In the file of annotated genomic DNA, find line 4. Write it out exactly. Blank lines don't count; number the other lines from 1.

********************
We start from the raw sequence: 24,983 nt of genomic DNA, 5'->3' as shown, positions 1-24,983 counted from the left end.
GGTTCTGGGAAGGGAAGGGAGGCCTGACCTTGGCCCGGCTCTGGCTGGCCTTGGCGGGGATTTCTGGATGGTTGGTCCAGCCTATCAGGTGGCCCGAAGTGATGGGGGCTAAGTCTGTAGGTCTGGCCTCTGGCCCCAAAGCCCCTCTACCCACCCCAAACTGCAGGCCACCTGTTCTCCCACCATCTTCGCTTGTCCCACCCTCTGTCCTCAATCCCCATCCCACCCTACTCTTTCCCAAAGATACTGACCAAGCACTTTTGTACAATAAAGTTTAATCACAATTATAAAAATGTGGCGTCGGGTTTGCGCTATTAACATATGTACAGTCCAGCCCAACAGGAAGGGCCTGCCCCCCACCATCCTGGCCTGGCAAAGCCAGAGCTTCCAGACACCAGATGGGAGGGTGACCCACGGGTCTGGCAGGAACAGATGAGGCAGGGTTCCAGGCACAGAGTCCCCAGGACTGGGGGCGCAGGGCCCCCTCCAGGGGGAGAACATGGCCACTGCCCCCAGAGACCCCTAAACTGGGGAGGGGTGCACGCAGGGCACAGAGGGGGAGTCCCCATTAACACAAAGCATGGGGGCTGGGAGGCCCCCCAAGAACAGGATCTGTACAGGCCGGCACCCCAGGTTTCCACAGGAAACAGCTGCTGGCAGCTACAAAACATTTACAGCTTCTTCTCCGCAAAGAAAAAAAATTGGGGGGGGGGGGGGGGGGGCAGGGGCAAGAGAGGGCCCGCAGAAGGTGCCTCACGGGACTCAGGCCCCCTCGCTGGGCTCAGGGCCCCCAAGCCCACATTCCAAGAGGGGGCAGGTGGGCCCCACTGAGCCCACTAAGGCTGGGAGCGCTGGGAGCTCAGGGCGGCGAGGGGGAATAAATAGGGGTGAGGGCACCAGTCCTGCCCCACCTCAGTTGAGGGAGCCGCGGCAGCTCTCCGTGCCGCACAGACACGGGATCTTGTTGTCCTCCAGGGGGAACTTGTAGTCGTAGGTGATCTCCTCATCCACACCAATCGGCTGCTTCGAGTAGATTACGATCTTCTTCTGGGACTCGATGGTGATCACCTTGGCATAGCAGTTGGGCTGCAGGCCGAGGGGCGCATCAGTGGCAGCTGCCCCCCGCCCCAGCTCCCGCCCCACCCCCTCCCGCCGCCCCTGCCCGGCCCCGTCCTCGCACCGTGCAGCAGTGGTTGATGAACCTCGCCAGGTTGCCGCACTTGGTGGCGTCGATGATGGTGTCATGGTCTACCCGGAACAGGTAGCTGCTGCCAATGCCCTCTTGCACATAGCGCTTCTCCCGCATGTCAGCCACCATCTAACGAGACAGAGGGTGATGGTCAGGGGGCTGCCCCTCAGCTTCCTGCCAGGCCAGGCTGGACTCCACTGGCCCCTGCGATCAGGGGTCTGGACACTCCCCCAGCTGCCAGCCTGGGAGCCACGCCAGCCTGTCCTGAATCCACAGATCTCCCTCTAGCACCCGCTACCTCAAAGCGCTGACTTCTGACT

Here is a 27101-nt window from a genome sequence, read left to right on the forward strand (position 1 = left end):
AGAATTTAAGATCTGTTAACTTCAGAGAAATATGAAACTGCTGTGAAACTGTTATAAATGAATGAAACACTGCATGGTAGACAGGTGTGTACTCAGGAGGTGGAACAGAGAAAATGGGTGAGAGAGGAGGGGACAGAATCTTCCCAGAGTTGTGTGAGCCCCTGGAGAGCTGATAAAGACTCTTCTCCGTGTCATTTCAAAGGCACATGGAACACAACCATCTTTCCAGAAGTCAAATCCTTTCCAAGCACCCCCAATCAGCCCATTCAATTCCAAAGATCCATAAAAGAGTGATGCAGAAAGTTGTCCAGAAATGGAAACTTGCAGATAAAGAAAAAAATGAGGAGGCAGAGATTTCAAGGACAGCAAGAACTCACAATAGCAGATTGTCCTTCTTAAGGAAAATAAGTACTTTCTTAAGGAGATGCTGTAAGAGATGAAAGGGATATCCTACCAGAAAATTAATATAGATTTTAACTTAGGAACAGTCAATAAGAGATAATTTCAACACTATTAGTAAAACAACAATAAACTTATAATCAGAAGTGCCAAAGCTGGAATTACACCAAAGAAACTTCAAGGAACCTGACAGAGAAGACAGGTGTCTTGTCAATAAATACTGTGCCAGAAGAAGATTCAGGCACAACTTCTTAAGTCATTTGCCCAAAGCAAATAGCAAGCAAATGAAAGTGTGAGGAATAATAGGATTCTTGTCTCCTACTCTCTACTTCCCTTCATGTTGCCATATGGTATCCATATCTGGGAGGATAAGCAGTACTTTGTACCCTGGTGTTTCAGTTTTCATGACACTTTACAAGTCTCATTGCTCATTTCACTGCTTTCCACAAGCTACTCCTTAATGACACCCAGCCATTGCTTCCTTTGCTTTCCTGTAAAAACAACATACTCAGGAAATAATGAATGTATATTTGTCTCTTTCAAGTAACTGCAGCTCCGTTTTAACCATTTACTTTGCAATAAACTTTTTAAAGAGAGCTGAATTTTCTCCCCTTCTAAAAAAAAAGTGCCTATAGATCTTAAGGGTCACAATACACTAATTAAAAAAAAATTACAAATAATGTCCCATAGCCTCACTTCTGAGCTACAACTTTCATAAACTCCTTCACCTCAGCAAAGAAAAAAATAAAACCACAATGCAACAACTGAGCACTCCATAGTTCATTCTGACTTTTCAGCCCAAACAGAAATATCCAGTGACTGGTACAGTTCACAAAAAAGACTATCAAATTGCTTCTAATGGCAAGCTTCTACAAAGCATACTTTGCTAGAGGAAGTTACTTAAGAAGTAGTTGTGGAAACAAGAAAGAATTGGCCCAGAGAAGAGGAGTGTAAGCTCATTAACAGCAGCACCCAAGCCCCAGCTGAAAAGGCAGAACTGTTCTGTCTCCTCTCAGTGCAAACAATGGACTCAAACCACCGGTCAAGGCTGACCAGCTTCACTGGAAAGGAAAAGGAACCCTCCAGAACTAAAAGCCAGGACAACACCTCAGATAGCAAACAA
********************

AGAATTTAAGATCTGTTAACTTCAGAGAAATATGAAACTGCTGTGAAACTGTTATAAATGAATGAAACACTGCATGGTAGACAGGTGTGTACTCAGGAGGTGGAACAGAGAAAATGGGTGAGAGAGGAGGGGACAGAATCTTCCCAGAGTTGTGTGAGCCCCTGGAGAGCTGATAAAGACTCTTCTCCGTGTCATTTCAAAGGCACATGGAACACAACCATCTTTCCAGAAGTCAAATCCTTTCCAAGCACCCCCAATCAGCCCATTCAATTCCAAAGATCCATAAAAGAGTGATGCAGAAAGTTGTCCAGAAATGGAAACTTGCAGATAAAGAAAAAAATGAGGAGGCAGAGATTTCAAGGACAGCAAGAACTCACAATAGCAGATTGTCCTTCTTAAGGAAAATAAGTACTTTCTTAAGGAGATGCTGTAAGAGATGAAAGGGATATCCTACCAGAAAATTAATATAGATTTTAACTTAGGAACAGTCAATAAGAGATAATTTCAACACTATTAGTAAAACAACAATAAACTTATAATCAGAAGTGCCAAAGCTGGAATTACACCAAAGAAACTTCAAGGAACCTGACAGAGAAGACAGGTGTCTTGTCAATAAATACTGTGCCAGAAGAAGATTCAGGCACAACTTCTTAAGTCATTTGCCCAAAGCAAATAGCAAGCAAATGAAAGTGTGAGGAATAATAGGATTCTTGTCTCCTACTCTCTACTTCCCTTCATGTTGCCATATGGTATCCATATCTGGGAGGATAAGCAGTACTTTGTACCCTGGTGTTTCAGTTTTCATGACACTTTACAAGTCTCATTGCTCATTTCACTGCTTTCCACAAGCTACTCCTTAATGACACCCAGCCATTGCTTCCTTTGCTTTCCTGTAAAAACAACATACTCAGGAAATAATGAATGTATATTTGTCTCTTTCAAGTAACTGCAGCTCCGTTTTAACCATTTACTTTGCAATAAACTTTTTAAAGAGAGCTGAATTTTCTCCCCTTCTAAAAAAAAAGTGCCTATAGATCTTAAGGGTCACAATACACTAATTAAAAAAAAATTACAAATAATGTCCCATAGCCTCACTTCTGAGCTACAACTTTCATAAACTCCTTCACCTCAGCAAAGAAAAAAATAAAACCACAATGCAACAACTGAGCACTCCATAGTTCATTCTGACTTTTCAGCCCAAACAGAAATATCCAGTGACTGGTACAGTTCACAAAAAAGACTATCAAATTGCTTCTAATGGCAAGCTTCTACAAAGCATACTTTGCTAGAGGAAGTTACTTAAGAAGTAGTTGTGGAAACAAGAAAGAATTGGCCCAGAGAAGAGGAGTGTAAGCTCATTAACAGCAGCACCCAAGCCCCAGCTGAAAAGGCAGAACTGTTCTGTCTCCTCTCAGTGCAAACAATGGACTCAAACCACCGGTCAAGGCTGACCAGCTTCACTGGAAAGGAAAAGGAACCCTCCAGAACTAAAAGCCAGGACAACACCTCAGATAGCAAACAA